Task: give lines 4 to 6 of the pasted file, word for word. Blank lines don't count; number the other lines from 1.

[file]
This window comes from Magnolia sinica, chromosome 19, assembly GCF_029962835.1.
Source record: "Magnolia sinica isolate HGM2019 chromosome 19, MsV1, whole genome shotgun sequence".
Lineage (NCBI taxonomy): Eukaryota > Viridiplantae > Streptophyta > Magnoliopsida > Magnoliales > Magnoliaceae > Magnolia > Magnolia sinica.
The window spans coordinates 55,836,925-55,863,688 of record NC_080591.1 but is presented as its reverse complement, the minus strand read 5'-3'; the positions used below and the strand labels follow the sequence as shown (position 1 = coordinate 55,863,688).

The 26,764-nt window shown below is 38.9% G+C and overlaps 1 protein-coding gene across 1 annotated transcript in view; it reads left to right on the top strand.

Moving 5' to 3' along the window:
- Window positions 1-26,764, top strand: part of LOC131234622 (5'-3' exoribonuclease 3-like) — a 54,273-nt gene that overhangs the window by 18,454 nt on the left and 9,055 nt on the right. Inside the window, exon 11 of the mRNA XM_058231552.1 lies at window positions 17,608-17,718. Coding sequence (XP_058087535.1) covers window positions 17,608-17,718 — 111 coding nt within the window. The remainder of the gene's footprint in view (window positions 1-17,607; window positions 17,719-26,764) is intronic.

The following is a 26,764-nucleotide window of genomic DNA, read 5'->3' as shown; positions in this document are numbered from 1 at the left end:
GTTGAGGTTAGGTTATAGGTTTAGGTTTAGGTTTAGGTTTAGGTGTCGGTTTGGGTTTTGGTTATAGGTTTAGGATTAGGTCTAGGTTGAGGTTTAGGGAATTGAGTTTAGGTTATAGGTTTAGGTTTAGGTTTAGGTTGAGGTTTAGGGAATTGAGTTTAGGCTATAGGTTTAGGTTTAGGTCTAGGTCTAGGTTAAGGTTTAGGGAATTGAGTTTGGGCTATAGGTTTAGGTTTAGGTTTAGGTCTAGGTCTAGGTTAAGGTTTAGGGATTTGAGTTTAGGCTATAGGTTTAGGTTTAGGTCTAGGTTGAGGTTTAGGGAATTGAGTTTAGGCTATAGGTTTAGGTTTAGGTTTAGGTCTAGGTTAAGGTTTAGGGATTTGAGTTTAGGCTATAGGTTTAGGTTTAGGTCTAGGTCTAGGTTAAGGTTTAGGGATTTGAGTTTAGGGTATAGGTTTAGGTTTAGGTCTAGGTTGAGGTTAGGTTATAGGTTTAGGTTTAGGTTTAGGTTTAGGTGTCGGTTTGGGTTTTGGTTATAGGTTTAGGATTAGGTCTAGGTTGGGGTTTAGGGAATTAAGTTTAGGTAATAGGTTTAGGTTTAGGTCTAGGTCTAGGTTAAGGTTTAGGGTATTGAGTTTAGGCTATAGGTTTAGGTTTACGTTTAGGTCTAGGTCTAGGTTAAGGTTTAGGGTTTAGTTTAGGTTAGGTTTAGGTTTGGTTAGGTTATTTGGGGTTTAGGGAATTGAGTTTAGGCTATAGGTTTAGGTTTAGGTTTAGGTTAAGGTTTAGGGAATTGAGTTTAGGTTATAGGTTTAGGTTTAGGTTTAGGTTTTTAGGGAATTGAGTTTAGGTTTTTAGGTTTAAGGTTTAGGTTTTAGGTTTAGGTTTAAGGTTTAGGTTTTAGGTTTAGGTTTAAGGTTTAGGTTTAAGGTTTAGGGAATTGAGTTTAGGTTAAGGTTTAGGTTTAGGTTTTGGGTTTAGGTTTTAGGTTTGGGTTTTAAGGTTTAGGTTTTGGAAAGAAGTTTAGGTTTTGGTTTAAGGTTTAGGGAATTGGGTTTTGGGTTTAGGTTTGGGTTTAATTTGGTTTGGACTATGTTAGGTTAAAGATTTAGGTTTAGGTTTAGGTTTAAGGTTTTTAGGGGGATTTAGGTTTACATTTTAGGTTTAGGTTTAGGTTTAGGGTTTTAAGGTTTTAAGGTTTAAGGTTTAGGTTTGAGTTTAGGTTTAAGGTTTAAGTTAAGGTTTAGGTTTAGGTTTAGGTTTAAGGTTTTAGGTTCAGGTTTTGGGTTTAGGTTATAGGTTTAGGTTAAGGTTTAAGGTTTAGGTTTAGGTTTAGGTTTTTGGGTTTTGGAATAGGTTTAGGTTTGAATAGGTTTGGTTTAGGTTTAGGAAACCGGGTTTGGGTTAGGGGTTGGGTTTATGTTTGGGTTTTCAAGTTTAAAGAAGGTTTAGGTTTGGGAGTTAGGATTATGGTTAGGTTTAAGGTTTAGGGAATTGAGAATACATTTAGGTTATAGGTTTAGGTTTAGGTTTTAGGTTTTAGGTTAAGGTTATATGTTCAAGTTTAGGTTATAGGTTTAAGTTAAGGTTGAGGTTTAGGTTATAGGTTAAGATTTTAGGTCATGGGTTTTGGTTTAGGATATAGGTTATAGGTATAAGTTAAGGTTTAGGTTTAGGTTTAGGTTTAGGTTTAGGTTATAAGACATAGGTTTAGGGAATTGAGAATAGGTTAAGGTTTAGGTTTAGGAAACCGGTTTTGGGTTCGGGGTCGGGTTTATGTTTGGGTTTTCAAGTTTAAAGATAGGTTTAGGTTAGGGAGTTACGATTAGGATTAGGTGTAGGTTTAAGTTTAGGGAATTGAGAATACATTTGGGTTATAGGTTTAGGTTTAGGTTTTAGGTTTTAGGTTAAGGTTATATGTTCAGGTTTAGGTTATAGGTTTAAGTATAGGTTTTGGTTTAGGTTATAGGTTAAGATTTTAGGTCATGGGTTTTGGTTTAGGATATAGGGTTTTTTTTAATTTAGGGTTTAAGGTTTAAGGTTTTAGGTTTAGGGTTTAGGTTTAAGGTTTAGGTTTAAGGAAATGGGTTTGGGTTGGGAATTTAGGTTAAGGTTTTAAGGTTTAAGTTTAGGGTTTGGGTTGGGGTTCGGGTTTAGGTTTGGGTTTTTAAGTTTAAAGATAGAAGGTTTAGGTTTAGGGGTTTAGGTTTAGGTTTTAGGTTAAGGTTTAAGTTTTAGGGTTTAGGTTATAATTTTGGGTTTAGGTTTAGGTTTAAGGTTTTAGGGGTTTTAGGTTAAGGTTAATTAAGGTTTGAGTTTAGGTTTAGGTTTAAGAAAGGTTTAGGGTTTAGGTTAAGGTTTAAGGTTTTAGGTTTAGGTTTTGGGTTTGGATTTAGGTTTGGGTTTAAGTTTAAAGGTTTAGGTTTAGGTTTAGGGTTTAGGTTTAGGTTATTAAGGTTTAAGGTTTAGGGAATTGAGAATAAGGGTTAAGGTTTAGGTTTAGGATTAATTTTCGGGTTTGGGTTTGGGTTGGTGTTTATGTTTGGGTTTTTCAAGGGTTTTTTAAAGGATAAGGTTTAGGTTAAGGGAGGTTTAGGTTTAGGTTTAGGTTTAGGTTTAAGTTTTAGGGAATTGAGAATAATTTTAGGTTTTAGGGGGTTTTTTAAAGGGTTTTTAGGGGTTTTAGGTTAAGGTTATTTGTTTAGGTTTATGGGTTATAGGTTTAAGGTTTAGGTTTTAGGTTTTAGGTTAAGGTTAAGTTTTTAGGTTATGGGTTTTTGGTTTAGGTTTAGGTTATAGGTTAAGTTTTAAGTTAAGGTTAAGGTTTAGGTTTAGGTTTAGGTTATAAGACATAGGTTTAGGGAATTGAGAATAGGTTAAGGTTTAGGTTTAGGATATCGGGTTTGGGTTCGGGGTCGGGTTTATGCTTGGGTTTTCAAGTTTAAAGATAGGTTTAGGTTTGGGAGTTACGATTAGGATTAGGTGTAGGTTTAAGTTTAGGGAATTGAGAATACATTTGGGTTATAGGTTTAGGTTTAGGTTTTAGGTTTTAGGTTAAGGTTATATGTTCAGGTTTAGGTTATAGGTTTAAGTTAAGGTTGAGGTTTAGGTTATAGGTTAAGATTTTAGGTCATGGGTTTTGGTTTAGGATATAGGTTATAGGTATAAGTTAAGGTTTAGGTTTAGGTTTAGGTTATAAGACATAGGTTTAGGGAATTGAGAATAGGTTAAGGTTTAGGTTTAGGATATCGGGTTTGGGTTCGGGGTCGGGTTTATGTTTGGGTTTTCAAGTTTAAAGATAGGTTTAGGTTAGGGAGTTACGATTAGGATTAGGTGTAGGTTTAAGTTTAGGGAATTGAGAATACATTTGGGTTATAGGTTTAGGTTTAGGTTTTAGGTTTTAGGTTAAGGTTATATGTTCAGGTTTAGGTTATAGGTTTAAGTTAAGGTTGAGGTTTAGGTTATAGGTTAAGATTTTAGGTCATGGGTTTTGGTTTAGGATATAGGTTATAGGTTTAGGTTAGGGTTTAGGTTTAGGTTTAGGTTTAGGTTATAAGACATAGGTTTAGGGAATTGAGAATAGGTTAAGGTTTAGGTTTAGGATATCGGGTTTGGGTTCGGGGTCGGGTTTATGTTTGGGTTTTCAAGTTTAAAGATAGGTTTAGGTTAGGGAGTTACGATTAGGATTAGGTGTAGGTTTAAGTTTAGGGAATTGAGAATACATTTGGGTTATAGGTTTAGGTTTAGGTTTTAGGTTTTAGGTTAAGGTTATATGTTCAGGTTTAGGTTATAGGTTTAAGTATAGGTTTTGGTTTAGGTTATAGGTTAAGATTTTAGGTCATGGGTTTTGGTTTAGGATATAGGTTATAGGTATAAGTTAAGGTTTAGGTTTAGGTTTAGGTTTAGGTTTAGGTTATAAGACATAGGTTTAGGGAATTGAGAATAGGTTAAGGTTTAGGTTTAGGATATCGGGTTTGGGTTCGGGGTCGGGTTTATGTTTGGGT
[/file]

The window spans coordinates 55,836,925-55,863,688 of record NC_080591.1 but is presented as its reverse complement, the minus strand read 5'-3'; the positions used below and the strand labels follow the sequence as shown (position 1 = coordinate 55,863,688).

The 26,764-nt window shown below is 38.9% G+C and overlaps 1 protein-coding gene across 1 annotated transcript in view; it reads left to right on the top strand.

Moving 5' to 3' along the window: